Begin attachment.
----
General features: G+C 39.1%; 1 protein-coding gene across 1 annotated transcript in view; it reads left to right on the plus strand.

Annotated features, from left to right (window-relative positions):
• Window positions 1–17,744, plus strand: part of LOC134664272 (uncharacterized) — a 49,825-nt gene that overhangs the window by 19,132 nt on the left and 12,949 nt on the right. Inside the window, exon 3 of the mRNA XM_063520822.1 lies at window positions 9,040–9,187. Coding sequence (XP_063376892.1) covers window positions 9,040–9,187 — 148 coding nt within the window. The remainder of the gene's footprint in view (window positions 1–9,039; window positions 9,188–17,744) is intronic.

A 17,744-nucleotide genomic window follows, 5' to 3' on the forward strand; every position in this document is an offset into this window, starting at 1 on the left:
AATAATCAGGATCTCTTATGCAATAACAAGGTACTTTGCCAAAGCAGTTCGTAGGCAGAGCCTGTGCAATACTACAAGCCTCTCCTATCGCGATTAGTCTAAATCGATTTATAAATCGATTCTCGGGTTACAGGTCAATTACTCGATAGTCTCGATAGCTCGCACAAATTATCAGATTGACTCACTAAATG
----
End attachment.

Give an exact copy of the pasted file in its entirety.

General features: G+C 39.1%; 1 protein-coding gene across 1 annotated transcript in view; it reads left to right on the plus strand.

Annotated features, from left to right (window-relative positions):
• Window positions 1–17,744, plus strand: part of LOC134664272 (uncharacterized) — a 49,825-nt gene that overhangs the window by 19,132 nt on the left and 12,949 nt on the right. Inside the window, exon 3 of the mRNA XM_063520822.1 lies at window positions 9,040–9,187. Coding sequence (XP_063376892.1) covers window positions 9,040–9,187 — 148 coding nt within the window. The remainder of the gene's footprint in view (window positions 1–9,039; window positions 9,188–17,744) is intronic.

A 17,744-nucleotide genomic window follows, 5' to 3' on the forward strand; every position in this document is an offset into this window, starting at 1 on the left:
AATAATCAGGATCTCTTATGCAATAACAAGGTACTTTGCCAAAGCAGTTCGTAGGCAGAGCCTGTGCAATACTACAAGCCTCTCCTATCGCGATTAGTCTAAATCGATTTATAAATCGATTCTCGGGTTACAGGTCAATTACTCGATAGTCTCGATAGCTCGCACAAATTATCAGATTGACTCACTAAATG